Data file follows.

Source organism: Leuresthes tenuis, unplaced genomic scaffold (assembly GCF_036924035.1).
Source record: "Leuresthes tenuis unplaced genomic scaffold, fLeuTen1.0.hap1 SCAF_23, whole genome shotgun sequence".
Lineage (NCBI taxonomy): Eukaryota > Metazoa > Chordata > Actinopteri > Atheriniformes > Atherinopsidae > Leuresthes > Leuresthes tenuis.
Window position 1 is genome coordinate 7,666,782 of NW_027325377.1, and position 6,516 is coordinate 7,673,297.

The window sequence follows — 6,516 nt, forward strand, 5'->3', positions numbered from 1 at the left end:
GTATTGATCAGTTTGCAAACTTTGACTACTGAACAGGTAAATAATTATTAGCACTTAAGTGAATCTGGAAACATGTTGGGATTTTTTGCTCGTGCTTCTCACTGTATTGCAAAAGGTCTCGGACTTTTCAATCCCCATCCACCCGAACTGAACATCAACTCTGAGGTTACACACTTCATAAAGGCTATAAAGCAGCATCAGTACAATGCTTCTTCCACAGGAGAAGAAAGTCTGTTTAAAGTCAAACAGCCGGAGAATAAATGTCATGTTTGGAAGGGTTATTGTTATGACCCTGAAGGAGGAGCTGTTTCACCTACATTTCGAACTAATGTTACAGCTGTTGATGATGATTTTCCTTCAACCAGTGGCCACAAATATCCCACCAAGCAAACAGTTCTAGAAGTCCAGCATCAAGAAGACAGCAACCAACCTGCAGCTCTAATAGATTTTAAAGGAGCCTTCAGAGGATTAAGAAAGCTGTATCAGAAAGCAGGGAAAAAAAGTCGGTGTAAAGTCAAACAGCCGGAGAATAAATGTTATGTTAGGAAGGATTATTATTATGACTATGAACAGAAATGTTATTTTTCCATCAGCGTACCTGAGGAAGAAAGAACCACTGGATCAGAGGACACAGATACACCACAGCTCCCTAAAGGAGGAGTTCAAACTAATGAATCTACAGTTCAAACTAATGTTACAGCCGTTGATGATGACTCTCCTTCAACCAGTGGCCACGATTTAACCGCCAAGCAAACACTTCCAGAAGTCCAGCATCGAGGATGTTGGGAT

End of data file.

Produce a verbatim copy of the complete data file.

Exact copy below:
Source organism: Leuresthes tenuis, unplaced genomic scaffold (assembly GCF_036924035.1).
Source record: "Leuresthes tenuis unplaced genomic scaffold, fLeuTen1.0.hap1 SCAF_23, whole genome shotgun sequence".
Lineage (NCBI taxonomy): Eukaryota > Metazoa > Chordata > Actinopteri > Atheriniformes > Atherinopsidae > Leuresthes > Leuresthes tenuis.
Window position 1 is genome coordinate 7,666,782 of NW_027325377.1, and position 6,516 is coordinate 7,673,297.

The window sequence follows — 6,516 nt, forward strand, 5'->3', positions numbered from 1 at the left end:
GTATTGATCAGTTTGCAAACTTTGACTACTGAACAGGTAAATAATTATTAGCACTTAAGTGAATCTGGAAACATGTTGGGATTTTTTGCTCGTGCTTCTCACTGTATTGCAAAAGGTCTCGGACTTTTCAATCCCCATCCACCCGAACTGAACATCAACTCTGAGGTTACACACTTCATAAAGGCTATAAAGCAGCATCAGTACAATGCTTCTTCCACAGGAGAAGAAAGTCTGTTTAAAGTCAAACAGCCGGAGAATAAATGTCATGTTTGGAAGGGTTATTGTTATGACCCTGAAGGAGGAGCTGTTTCACCTACATTTCGAACTAATGTTACAGCTGTTGATGATGATTTTCCTTCAACCAGTGGCCACAAATATCCCACCAAGCAAACAGTTCTAGAAGTCCAGCATCAAGAAGACAGCAACCAACCTGCAGCTCTAATAGATTTTAAAGGAGCCTTCAGAGGATTAAGAAAGCTGTATCAGAAAGCAGGGAAAAAAAGTCGGTGTAAAGTCAAACAGCCGGAGAATAAATGTTATGTTAGGAAGGATTATTATTATGACTATGAACAGAAATGTTATTTTTCCATCAGCGTACCTGAGGAAGAAAGAACCACTGGATCAGAGGACACAGATACACCACAGCTCCCTAAAGGAGGAGTTCAAACTAATGAATCTACAGTTCAAACTAATGTTACAGCCGTTGATGATGACTCTCCTTCAACCAGTGGCCACGATTTAACCGCCAAGCAAACACTTCCAGAAGTCCAGCATCGAGGATGTTGGGAT